Washington, D.C. – U.S. Representative Mike Rogers (R-AL), Chairman of the House Armed Services Committee, delivered the following opening remarks at the “pass the gavel” ceremony for the FY24 National Defense Authorization Act (NDAA).
Chairman Rogers’ remarks as prepared for delivery:
I want to start by thanking Chairman Reed, and Ranking Members Smith and Wicker for their tremendous leadership and dedication to working together.
I also want to thank all the Members here today for your hard work and contributions to the House and Senate bills.
I am honored to chair the conference committee on the FY24 National Defense Authorization Act.
And I am very pleased we have returned to regular order and are holding a formal conference.
I commend Chairman Reed and Ranking Member Wicker for getting a bill through the Senate for the first time in two years and for all the work they did to get us into conference.
The NDAA is one of the most consequential bills Congress considers.
All Members should have an opportunity to have their proposals fairly considered.
Regular order guarantees that.
It also sends an important signal to the men and women defending our freedom that Congress can function and will prioritize their needs above all else.
Enacting an NDAA has never been more vital than it is today.
America and our allies face unprecedented and rapidly evolving threats from China.
As well as ongoing threats from Russia, Iran, North Korea, and terrorist organizations throughout the world.
These threats are real.
We all just witnessed terrorists act on their threats against one of our closest allies.
We all pray for Israel as it counters the most vile attack on its people since the Holocaust.
All of these adversaries are aligned in their desire to weaken our allies and end American dominance.
To stay ahead of these threats, DoD comes to Congress each year requesting critical new authorities and changes to existing law.
We take those requests seriously.
We hold dozens of hearings to examine them.
Then we work to improve them and add our own priorities through the committee and floor process in both chambers.
The result is the NDAA.
This year, both the House and Senate NDAAs include critical new authorities to ensure our warfighters have what they need to deter our adversaries and prevail on future battlefields.
Provisions to expedite the delivery of new capabilities to the warfighter and enable the DoD to better partner with innovators in private industry.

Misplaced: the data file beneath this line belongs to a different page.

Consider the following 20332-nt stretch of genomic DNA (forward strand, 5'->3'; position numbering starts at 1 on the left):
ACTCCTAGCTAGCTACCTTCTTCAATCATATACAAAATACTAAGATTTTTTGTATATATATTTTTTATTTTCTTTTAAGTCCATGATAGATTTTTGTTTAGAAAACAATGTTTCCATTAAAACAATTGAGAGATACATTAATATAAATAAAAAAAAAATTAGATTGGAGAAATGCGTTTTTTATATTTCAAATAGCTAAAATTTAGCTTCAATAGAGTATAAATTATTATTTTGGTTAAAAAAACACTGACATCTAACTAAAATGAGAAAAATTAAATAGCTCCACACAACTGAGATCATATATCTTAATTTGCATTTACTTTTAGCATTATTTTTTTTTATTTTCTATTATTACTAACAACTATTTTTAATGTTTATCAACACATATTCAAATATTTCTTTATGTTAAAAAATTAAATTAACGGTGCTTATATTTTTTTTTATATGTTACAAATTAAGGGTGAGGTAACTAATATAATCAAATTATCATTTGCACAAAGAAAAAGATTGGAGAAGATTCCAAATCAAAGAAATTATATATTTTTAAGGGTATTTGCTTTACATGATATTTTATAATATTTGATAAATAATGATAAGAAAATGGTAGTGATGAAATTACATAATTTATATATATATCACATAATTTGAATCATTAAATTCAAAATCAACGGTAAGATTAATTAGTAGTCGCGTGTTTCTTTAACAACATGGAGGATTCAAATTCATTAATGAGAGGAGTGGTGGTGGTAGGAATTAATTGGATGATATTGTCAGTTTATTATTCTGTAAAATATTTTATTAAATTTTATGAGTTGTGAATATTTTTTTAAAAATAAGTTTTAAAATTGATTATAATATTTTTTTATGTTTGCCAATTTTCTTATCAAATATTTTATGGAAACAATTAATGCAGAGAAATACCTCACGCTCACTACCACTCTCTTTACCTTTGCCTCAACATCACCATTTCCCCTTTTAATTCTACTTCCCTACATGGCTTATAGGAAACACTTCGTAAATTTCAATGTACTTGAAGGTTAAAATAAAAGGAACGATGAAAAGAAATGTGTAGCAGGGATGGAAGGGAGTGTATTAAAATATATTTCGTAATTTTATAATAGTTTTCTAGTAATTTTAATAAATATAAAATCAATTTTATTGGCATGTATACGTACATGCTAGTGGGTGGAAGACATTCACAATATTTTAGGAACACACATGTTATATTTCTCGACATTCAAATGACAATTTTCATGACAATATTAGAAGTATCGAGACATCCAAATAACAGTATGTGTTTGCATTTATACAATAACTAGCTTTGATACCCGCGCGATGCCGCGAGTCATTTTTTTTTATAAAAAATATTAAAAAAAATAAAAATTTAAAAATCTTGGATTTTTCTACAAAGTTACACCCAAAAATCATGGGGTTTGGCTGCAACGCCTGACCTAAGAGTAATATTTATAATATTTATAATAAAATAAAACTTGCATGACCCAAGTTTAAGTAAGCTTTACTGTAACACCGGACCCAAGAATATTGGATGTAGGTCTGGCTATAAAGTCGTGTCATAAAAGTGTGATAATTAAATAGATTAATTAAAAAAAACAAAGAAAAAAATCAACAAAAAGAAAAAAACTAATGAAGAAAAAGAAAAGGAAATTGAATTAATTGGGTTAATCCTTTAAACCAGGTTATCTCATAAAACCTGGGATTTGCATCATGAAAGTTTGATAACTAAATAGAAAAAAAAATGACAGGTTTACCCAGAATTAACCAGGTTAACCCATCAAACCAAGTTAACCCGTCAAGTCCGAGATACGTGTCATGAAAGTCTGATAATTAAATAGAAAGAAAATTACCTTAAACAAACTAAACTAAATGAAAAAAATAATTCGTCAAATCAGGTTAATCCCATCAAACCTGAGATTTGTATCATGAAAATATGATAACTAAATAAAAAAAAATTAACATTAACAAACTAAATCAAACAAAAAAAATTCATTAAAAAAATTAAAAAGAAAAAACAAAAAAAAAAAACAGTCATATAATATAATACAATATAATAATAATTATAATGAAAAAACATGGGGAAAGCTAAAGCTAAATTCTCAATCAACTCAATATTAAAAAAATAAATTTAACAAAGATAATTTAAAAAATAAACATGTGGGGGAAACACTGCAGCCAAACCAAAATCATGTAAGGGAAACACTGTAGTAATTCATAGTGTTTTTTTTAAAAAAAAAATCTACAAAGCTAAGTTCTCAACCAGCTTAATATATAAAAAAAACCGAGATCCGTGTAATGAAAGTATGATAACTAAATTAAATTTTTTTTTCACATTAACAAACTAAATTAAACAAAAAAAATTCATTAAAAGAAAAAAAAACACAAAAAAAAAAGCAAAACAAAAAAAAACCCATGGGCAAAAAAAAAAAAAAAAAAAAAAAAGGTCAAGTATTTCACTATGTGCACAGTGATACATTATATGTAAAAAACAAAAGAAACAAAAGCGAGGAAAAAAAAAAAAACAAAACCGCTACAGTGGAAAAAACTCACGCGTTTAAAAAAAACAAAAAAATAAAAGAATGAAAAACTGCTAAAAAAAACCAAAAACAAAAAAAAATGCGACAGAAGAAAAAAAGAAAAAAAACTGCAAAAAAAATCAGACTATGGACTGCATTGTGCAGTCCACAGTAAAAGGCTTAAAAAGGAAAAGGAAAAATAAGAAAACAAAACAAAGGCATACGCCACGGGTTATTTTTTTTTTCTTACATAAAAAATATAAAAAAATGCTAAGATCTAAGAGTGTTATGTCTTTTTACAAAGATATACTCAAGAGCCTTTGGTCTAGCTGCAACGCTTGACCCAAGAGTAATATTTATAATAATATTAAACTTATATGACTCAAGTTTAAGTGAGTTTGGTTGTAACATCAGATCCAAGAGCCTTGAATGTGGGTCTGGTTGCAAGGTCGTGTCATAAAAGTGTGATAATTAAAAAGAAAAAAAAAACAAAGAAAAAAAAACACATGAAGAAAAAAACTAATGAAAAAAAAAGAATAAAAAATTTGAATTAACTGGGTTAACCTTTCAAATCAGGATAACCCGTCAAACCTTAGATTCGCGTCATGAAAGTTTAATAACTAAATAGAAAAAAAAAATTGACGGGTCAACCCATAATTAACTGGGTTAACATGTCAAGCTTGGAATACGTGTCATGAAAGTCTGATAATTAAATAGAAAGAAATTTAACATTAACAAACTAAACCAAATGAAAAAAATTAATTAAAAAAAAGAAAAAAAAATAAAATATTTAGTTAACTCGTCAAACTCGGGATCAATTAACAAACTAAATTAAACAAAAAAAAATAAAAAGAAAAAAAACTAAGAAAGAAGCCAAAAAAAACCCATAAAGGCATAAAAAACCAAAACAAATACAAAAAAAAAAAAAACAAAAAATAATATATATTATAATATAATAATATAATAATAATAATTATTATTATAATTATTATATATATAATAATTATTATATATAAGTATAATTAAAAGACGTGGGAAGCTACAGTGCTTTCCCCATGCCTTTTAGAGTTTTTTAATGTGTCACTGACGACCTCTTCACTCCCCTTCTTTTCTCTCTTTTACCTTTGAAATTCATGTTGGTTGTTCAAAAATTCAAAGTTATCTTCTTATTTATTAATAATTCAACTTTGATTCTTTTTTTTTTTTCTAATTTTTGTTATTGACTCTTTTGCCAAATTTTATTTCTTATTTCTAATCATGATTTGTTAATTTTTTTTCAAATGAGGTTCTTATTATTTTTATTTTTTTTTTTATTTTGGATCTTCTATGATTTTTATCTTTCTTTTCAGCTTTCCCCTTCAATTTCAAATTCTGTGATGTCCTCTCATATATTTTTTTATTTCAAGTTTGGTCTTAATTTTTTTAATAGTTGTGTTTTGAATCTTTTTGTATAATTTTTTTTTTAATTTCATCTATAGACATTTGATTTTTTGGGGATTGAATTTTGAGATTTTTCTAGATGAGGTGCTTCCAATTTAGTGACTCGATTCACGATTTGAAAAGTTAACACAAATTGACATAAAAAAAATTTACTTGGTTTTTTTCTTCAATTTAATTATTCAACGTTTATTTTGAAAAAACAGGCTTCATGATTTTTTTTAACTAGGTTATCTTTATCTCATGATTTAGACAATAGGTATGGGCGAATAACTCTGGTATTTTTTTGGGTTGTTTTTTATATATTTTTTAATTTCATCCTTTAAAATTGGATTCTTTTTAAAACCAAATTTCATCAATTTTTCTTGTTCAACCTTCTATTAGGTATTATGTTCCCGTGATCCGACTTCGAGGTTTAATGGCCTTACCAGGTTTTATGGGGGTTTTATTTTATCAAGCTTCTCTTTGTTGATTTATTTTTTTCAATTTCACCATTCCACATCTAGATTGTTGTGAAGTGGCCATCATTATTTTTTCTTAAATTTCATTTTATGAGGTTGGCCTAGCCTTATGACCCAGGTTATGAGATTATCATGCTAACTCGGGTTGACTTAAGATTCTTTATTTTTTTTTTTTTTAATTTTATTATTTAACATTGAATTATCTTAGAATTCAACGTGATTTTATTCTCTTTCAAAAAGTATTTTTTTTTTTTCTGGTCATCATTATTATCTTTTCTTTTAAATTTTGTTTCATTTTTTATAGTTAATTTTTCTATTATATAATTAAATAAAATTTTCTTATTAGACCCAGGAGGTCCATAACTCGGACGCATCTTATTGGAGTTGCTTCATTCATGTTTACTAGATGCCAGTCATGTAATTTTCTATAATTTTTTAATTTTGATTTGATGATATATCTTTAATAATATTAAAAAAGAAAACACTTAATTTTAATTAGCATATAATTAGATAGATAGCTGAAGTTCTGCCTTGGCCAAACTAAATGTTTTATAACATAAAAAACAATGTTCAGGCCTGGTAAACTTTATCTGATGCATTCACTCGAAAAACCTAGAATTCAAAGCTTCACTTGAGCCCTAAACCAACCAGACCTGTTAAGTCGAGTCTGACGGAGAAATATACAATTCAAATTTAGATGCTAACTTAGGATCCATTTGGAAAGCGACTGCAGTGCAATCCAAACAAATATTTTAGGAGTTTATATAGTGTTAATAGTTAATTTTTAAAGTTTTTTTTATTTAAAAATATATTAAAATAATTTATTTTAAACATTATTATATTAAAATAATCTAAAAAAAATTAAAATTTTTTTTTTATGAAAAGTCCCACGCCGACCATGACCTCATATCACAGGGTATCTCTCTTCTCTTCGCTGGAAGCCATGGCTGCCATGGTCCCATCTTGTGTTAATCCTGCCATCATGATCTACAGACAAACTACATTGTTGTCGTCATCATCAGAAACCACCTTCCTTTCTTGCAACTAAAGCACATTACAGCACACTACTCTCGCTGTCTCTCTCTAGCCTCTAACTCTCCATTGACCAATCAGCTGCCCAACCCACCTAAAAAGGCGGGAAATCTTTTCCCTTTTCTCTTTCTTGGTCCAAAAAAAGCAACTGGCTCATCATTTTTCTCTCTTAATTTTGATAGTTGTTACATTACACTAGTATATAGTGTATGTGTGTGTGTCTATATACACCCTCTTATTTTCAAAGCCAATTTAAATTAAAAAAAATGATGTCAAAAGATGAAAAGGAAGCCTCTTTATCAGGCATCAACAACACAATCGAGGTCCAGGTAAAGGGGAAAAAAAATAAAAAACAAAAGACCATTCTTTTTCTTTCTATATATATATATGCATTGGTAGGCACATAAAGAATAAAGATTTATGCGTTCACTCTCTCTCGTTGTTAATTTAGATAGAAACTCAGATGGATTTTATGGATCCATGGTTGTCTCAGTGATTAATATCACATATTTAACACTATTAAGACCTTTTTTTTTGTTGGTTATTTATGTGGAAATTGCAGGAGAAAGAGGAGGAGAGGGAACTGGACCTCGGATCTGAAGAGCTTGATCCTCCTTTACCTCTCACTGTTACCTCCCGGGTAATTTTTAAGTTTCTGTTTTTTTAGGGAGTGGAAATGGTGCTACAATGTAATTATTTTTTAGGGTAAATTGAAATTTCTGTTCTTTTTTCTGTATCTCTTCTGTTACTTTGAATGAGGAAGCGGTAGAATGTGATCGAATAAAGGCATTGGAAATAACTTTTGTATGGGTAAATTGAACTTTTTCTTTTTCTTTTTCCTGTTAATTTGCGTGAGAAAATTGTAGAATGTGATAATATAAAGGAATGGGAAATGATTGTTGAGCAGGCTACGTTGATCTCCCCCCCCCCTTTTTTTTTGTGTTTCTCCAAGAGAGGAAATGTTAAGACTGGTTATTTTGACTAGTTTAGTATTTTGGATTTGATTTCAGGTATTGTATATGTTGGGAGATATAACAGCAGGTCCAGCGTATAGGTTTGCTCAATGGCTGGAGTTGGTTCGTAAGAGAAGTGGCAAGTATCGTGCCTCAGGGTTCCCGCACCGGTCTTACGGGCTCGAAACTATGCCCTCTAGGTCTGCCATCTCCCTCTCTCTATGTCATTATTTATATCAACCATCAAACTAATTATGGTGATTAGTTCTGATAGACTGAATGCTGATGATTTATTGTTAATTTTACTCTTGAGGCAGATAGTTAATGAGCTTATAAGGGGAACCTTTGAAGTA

Provisions in both bills to revitalize our industrial base, secure our supply chains, and distribute our logistics are vital to ensuring we prevail in conflict with our adversaries, especially China.
Provisions that implement AUKUS and expand military cooperation and expedite weapons transfers to Israel, Taiwan, and other allies and partners are needed now to deter our adversaries.
And important new authorities that increase servicemember pay and allowances and expand benefits available to military families.
These are needed now more than ever as our military families struggle with rising food and housing prices, and our services grapple with a recruitment and retention crisis.
Finally, over 50 percent of our discretionary budget is spent on defense.
The NDAA is the primary tool Congress has to ensure those dollars are spent as the Legislative Branch intended.
I think it’s fair to say that the majority in the House has serious concerns with how this administration is spending those dollars.
As a result, the House bill includes several provisions to require accountability from this administration and to end the woke policies being forced on our servicemembers by left-wing bureaucrats.
Everyone here appreciates that we have a divided government.
That enacting legislation as critical as the NDAA will require compromise.
But compromise means we both have to swallow some things that we may not like.
These oversight and accountability provisions are a priority for the House majority, and we will be fighting very hard to ensure their inclusion in the final conference report.
I am sure the Senate feels equally as passionate about provisions in their bill that we don’t like.
But I am optimistic we will find a reasonable compromise that both chambers can support.
Because what everyone here needs to understand is –
We will enact an NDAA this year.
We will rise above our differences.
And we will put the needs of our servicemembers and our national security before all else.
I look forward to working with all of you to achieve that goal.